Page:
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Kidney Week

Abstract: SA-PO1087

Acute Transient Arteriopathy Mimicking Vascular Rejection in Allograft Kidneys

Session Information

Category: Pathology and Lab Medicine

  • 1502 Pathology and Lab Medicine: Clinical

Authors

  • Riazy, Maziar, University of Washington, Seattle, Washington, United States
  • Minnelli, Carrie R., University of Washington, Seattle, Washington, United States
  • Ohashi, Ryuji, Nipppon Medical School, Tokyo, TOKYO, Japan
  • Kowalewska, Jolanta, Eastern Virginia Medical School, Norfolk, Virginia, United States
  • Leca, Nicolae, University of Washington, Seattle, Washington, United States
  • Najafian, Behzad, University of Washington, Seattle, Washington, United States
  • Nicosia, Roberto F., VA Puget Sound HCS, Seattle, Washington, United States
  • Alpers, Charles E., University of Washington Medical Center, Seattle, Washington, United States
  • Akilesh, Shreeram, University of Washington, Seattle, Washington, United States

Group or Team Name

  • UW renal Pathology
Background

Early dysfunction of renal allografts raises the specter of acute rejection processes that require medical intervention vs. self-limiting peri-operative conditions for which conservative management is indicated. We sought to determine the clinical course in patients who present with delayed graft function and demonstrate a unique pattern of vascular injury that mimics rejection in their biopsy.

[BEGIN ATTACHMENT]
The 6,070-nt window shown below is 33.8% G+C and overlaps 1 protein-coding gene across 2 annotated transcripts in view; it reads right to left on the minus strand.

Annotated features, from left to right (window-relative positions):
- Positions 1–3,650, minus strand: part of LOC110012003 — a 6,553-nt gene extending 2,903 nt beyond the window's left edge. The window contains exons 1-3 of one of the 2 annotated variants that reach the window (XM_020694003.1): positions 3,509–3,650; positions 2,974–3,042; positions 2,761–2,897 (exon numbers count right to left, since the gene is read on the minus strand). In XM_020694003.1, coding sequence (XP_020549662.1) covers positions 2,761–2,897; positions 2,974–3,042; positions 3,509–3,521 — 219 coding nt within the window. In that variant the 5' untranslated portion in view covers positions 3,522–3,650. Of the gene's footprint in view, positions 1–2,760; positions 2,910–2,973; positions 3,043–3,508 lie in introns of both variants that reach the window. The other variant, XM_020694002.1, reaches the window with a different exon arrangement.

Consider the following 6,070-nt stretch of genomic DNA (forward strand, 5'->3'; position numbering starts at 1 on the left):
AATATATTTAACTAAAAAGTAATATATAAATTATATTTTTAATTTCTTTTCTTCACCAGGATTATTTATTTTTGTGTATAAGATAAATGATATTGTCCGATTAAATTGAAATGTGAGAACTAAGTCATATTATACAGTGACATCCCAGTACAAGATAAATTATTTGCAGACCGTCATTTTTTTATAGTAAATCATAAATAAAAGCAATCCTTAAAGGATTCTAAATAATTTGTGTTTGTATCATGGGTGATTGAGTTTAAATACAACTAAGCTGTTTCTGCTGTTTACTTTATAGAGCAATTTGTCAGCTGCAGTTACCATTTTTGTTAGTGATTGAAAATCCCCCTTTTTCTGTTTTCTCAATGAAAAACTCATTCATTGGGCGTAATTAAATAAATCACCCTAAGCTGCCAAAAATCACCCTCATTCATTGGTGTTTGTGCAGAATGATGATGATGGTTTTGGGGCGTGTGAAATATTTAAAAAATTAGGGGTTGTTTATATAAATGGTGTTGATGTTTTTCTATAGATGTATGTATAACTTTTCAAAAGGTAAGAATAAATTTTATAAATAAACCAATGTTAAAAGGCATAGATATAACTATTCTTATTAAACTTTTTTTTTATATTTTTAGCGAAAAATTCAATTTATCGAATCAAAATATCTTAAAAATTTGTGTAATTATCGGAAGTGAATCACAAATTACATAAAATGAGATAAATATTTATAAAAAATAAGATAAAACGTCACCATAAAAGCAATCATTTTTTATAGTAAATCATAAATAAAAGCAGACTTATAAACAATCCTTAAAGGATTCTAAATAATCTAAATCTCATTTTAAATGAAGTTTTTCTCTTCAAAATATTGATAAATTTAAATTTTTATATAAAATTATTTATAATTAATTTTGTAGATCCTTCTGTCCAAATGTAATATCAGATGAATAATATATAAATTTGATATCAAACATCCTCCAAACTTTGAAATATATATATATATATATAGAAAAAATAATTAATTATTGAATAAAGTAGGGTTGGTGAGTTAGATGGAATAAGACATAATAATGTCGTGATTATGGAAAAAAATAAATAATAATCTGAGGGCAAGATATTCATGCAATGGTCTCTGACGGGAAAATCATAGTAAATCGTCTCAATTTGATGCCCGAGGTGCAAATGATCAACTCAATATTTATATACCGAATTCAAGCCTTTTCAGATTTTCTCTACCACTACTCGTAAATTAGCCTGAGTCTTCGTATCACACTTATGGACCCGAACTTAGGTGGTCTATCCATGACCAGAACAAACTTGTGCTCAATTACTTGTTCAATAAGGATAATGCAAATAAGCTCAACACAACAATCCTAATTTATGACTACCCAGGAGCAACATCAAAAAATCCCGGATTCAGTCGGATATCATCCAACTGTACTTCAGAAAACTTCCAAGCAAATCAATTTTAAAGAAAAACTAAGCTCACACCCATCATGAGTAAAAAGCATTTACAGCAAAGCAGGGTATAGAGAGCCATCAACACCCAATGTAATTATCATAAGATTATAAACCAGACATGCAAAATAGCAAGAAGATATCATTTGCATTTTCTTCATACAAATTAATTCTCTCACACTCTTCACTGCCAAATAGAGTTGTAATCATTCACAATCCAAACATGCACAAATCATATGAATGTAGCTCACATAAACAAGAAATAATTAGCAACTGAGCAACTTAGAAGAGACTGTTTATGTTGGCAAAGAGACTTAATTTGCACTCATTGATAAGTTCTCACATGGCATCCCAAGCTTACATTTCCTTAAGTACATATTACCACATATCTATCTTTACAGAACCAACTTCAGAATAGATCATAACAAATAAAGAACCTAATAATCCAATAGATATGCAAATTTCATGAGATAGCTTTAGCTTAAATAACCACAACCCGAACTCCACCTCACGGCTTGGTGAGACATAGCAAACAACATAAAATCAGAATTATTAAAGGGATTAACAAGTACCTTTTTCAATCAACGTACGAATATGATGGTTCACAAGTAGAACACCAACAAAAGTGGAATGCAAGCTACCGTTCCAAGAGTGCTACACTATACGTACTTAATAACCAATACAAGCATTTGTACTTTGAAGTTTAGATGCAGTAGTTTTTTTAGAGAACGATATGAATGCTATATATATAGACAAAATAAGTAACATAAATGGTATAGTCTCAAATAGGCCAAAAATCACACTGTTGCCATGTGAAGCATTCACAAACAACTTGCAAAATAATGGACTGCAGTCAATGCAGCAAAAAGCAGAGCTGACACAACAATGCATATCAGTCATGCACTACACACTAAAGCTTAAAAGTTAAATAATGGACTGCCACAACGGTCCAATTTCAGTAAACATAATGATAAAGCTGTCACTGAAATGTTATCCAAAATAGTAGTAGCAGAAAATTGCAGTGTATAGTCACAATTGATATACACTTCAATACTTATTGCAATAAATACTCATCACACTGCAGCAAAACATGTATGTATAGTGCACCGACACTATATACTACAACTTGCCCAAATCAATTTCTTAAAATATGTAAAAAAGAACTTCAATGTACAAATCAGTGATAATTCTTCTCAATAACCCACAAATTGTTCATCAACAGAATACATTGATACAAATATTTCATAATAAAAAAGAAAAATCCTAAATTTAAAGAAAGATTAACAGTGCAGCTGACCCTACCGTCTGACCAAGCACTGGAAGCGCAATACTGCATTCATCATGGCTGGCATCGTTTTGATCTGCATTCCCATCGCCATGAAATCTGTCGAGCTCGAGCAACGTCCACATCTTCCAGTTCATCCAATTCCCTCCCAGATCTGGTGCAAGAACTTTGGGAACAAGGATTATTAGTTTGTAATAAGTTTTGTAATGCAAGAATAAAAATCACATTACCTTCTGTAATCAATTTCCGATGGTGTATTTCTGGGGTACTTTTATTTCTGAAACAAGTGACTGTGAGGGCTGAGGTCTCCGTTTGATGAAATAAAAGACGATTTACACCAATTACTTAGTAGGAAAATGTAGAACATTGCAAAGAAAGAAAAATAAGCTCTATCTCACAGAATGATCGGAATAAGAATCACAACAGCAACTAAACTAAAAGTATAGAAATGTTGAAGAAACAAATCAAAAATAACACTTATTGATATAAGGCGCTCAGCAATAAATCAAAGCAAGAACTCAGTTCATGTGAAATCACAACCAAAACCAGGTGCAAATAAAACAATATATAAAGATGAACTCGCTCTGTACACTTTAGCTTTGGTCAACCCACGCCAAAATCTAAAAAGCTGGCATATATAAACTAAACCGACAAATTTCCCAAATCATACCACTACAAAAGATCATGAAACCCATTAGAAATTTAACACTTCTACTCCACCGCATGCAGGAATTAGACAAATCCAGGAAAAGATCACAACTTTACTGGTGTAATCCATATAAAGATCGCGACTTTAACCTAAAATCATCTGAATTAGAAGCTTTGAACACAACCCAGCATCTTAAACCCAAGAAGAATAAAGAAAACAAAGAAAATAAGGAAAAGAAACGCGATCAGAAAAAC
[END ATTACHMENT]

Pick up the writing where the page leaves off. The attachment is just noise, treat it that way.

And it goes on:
Methods

The study population consisted of renal allograft biopsies accessioned at the University of Washington, Seattle, USA from 1/1/2000 to 12/31/2017. We performed a database search of pathology reports for “transplant” and “arteriopathy” within one year following transplantation. Included cases showed a distinct arterial vasculopathy, characterized by endothelial cell swelling, lifting, and intimal edema in the absence of endotheliitis or rejection (Banff IA or higher). We also determined the clinical course of these patients on followup.

Results

We have identified 30 patients with arteriopathy but without rejection in the first year post-transplant. Of these, we have collected follow up on 14 patients to date (remainder in process). These patients (10 male, 4 female) were compliant with their immunosuppression and presented with delayed graft function soon after transplantation (median=13 days, range 7-139). Interlobular-sized arteries were most frequently affected. 11/14 patients received no intervention, while 3/14 received anti-thymocyte globulin (ATG), plasmapheresis or intravenous immunoglobulin (IVIg). 30 days post-transplantation, 11 patients were off dialysis and had a median serum creatinine of 1.85 mg/dL. 90 days after transplantation 13 patients were off dialysis with a median creatinine of 1.67 mg/dL (one patient lost the allograft due to suspected early infarction, indeterminate for vascular rejection).

Conclusion

Acute transient transplant arteriopathy is a rare vascular lesion that is associated with early graft dysfunction in the absence of rejection. Recognition of this lesion and distinguishing it from vascular rejection is important to prevent over-treatment since most patients appear to recover function rapidly without specific interventions.

Funding

  • Clinical Revenue Support